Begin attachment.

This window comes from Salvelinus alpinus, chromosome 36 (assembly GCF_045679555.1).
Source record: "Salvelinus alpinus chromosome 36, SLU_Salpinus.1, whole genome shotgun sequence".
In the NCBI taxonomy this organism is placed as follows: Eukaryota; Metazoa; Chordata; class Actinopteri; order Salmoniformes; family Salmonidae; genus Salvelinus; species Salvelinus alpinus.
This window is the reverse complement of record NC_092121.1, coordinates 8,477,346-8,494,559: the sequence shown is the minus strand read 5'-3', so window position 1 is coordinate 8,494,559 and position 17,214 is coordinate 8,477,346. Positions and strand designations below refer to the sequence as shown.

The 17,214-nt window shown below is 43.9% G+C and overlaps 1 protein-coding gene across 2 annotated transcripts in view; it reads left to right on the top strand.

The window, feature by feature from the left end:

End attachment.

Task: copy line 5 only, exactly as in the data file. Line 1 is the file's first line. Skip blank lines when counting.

The 17,214-nt window shown below is 43.9% G+C and overlaps 1 protein-coding gene across 2 annotated transcripts in view; it reads left to right on the top strand.